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[LONDON] Investors grabbed eurozone sovereign debt on Monday, sending implied borrowing costs for many countries to record lows, in anticipation of the European Central Bank announcing a sovereign bond-buying scheme this week.
ECB president Mario Draghi met German Chancellor Merkel last week and, according to German newspaper reports, outlined detailed plans for a quantitative easing programme.
While governing council member Ewald Nowotny became the latest policymaker to stress the limits of ECB easing on Monday, 70 per cent of economists polled by Reuters last week expected QE to be announced after Thursday's meeting.
Yields on Italian and Spanish bonds fell to record lows, with Germany's matching lows hit on Friday. Even an early sell-off in Greek yields, after Fitch put a negative outlook on its rating, proved short-lived.
"The ECB is under significant pressure to deliver a large and credible QE package this week - not easy given ongoing resistance from the hawks on the Governing Council, but we think that the ECB will overall deliver," said UBS economist Reinhard Cluse.
With most market participants now convinced the ECB will need to launch QE to counter deflation, attention has turned to the mechanics.
The ECB may leave the burden of risk for purchases with national central banks, and set limits on how much debt can be bought from each country, German newspapers said.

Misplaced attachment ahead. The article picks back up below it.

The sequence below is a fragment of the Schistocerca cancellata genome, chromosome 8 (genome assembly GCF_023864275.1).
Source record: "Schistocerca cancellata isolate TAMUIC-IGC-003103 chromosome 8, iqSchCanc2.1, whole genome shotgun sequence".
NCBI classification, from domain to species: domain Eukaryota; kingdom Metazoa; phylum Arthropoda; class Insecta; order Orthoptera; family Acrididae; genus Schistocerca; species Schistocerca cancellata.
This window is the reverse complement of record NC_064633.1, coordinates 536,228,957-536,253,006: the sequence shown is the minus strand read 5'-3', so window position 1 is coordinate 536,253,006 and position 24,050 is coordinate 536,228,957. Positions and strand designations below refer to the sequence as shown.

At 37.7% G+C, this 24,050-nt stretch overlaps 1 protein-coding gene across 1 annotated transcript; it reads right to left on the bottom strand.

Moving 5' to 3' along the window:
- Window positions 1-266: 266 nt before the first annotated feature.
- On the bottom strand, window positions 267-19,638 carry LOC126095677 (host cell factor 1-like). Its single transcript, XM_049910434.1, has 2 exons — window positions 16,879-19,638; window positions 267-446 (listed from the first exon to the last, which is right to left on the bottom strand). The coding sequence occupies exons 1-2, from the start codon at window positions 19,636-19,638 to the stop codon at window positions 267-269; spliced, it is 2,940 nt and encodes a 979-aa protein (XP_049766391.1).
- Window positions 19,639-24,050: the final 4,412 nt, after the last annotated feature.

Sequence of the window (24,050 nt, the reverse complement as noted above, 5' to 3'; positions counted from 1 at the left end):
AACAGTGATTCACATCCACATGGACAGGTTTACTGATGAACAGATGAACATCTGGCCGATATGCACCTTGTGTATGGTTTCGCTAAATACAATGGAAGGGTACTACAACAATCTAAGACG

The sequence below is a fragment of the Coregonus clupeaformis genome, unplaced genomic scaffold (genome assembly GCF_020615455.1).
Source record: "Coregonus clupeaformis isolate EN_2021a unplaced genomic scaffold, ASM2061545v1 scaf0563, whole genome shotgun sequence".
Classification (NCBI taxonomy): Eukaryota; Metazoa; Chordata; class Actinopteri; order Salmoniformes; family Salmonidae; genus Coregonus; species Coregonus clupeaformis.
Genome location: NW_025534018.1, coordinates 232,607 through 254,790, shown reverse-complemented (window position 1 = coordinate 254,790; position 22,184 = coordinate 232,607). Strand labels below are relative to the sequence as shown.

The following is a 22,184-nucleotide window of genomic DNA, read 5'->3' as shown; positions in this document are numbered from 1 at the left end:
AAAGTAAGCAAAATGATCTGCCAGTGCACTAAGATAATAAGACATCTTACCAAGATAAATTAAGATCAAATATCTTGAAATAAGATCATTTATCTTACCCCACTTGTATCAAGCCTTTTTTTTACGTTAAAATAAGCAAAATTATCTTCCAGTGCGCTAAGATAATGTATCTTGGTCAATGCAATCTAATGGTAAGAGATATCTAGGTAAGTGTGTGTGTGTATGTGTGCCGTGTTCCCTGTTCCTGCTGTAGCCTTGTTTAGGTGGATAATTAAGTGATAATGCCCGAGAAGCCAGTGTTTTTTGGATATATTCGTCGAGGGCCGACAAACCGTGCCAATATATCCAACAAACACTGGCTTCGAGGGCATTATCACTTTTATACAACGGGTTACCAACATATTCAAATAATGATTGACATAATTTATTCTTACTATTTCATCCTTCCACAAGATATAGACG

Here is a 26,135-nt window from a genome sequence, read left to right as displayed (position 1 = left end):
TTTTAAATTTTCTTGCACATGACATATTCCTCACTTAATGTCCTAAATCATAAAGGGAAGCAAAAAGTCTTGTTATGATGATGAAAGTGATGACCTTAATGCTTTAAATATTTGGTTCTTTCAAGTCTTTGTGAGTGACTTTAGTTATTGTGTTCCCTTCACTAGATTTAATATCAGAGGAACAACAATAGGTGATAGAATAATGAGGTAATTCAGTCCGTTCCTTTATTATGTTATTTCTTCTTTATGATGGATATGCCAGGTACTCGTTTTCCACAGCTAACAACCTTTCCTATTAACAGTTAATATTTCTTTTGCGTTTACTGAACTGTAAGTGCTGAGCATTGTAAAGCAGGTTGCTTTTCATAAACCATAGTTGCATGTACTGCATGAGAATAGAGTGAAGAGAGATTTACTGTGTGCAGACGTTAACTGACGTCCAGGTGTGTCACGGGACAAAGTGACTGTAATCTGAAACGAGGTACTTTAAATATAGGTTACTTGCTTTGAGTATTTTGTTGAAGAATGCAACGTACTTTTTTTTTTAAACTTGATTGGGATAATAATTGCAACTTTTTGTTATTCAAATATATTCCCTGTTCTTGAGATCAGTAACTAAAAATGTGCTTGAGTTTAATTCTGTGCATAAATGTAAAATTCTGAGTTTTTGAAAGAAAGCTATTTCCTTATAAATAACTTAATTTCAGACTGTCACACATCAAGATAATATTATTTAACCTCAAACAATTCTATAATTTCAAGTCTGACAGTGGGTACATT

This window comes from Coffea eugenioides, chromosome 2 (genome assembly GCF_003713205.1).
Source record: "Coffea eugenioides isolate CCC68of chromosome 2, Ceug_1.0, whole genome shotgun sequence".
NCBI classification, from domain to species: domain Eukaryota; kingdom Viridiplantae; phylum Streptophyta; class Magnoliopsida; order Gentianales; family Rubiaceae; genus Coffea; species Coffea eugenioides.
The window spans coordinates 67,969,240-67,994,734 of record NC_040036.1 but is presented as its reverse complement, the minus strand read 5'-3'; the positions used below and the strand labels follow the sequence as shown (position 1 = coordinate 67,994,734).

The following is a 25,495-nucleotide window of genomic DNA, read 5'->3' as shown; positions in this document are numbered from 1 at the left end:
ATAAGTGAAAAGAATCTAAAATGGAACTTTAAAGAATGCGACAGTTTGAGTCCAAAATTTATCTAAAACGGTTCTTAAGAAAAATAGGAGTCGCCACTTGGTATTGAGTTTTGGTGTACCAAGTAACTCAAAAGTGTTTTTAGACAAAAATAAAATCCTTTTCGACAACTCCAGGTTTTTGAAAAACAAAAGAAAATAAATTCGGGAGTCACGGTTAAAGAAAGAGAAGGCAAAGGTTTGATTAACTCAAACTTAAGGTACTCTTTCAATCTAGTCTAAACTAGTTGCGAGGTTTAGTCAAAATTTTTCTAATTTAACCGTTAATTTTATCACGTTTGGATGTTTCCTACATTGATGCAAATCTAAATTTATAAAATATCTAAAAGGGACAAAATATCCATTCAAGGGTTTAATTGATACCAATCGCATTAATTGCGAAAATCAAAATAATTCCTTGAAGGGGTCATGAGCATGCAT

Gianluca Ziglio, executive director of fixed income research at Sunrise Brokers, said the ECB may even exclude junk-rated Greek debt on concerns that political developments there could lead to a further default.
But others said any exclusion of Greece would be against the founding principles of the currency union.
Fitch on Friday revised the outlook on its 'B' rating to negative from stable, saying that national elections this weekend could torpedo economic recovery.
Financial markets are bracing for a win by the anti-bailout Syriza party, which promises to end austerity policies, reverse some reforms, stop privatisation and renegotiate debt. "A full-blown crisis after the elections is a very major tail risk for Greece, and investors have started to speculate about that now," said DZ Bank strategist Christian Lenk.
Polls on Friday showed the Syriza party solidifying its lead over the ruling conservatives before the vote on Jan. 25.
Greek 10-year yields initially rose 9 basis points to a day's high 9.50 per cent before swinging back. By 1030 GMT, yields had fallen to 9.31 per cent with attention firmly on Thursday's ECB meeting.
Italian and Spanish 10-year yields were both down, having earlier hit lows of 1.62 and 1.47 per cent , respectively. German equivalents were 3 bps lower at 0.38 per cent, with all other eurozone yields also down on the day.